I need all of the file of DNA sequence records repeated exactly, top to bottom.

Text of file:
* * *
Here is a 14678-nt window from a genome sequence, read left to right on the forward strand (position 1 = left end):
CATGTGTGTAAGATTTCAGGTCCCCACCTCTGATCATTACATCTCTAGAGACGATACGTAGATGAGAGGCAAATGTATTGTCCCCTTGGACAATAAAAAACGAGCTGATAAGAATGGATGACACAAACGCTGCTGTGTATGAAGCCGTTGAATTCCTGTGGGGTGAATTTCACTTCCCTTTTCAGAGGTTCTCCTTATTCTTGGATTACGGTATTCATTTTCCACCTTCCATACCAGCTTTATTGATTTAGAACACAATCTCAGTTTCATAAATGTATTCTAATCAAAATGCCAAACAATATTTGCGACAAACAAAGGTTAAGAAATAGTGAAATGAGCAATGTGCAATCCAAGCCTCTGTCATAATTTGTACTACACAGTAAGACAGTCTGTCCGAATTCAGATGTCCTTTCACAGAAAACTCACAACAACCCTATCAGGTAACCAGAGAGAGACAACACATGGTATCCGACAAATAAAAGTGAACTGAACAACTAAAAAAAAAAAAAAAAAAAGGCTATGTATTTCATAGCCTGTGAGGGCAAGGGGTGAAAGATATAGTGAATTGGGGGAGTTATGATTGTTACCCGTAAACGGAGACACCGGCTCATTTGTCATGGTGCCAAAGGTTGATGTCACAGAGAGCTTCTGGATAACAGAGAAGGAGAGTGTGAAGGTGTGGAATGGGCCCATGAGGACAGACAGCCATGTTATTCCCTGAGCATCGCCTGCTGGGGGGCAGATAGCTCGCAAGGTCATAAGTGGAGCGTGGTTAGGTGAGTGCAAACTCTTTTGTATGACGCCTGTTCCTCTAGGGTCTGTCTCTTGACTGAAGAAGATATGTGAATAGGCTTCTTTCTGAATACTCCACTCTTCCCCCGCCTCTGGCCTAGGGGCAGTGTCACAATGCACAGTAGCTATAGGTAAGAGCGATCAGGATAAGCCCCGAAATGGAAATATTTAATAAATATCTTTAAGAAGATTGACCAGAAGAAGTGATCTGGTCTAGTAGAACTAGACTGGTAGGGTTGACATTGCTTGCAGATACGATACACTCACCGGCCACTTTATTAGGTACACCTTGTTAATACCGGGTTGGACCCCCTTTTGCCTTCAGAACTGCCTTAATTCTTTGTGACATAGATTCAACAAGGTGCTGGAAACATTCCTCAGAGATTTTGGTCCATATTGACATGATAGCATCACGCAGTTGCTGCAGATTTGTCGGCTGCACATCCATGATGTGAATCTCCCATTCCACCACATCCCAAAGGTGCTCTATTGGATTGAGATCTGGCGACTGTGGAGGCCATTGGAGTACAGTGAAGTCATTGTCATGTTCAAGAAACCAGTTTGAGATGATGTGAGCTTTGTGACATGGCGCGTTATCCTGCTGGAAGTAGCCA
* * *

Here is a 14678-nt window from a genome sequence, read left to right on the forward strand (position 1 = left end):
CATGTGTGTAAGATTTCAGGTCCCCACCTCTGATCATTACATCTCTAGAGACGATACGTAGATGAGAGGCAAATGTATTGTCCCCTTGGACAATAAAAAACGAGCTGATAAGAATGGATGACACAAACGCTGCTGTGTATGAAGCCGTTGAATTCCTGTGGGGTGAATTTCACTTCCCTTTTCAGAGGTTCTCCTTATTCTTGGATTACGGTATTCATTTTCCACCTTCCATACCAGCTTTATTGATTTAGAACACAATCTCAGTTTCATAAATGTATTCTAATCAAAATGCCAAACAATATTTGCGACAAACAAAGGTTAAGAAATAGTGAAATGAGCAATGTGCAATCCAAGCCTCTGTCATAATTTGTACTACACAGTAAGACAGTCTGTCCGAATTCAGATGTCCTTTCACAGAAAACTCACAACAACCCTATCAGGTAACCAGAGAGAGACAACACATGGTATCCGACAAATAAAAGTGAACTGAACAACTAAAAAAAAAAAAAAAAAAAGGCTATGTATTTCATAGCCTGTGAGGGCAAGGGGTGAAAGATATAGTGAATTGGGGGAGTTATGATTGTTACCCGTAAACGGAGACACCGGCTCATTTGTCATGGTGCCAAAGGTTGATGTCACAGAGAGCTTCTGGATAACAGAGAAGGAGAGTGTGAAGGTGTGGAATGGGCCCATGAGGACAGACAGCCATGTTATTCCCTGAGCATCGCCTGCTGGGGGGCAGATAGCTCGCAAGGTCATAAGTGGAGCGTGGTTAGGTGAGTGCAAACTCTTTTGTATGACGCCTGTTCCTCTAGGGTCTGTCTCTTGACTGAAGAAGATATGTGAATAGGCTTCTTTCTGAATACTCCACTCTTCCCCCGCCTCTGGCCTAGGGGCAGTGTCACAATGCACAGTAGCTATAGGTAAGAGCGATCAGGATAAGCCCCGAAATGGAAATATTTAATAAATATCTTTAAGAAGATTGACCAGAAGAAGTGATCTGGTCTAGTAGAACTAGACTGGTAGGGTTGACATTGCTTGCAGATACGATACACTCACCGGCCACTTTATTAGGTACACCTTGTTAATACCGGGTTGGACCCCCTTTTGCCTTCAGAACTGCCTTAATTCTTTGTGACATAGATTCAACAAGGTGCTGGAAACATTCCTCAGAGATTTTGGTCCATATTGACATGATAGCATCACGCAGTTGCTGCAGATTTGTCGGCTGCACATCCATGATGTGAATCTCCCATTCCACCACATCCCAAAGGTGCTCTATTGGATTGAGATCTGGCGACTGTGGAGGCCATTGGAGTACAGTGAAGTCATTGTCATGTTCAAGAAACCAGTTTGAGATGATGTGAGCTTTGTGACATGGCGCGTTATCCTGCTGGAAGTAGCCA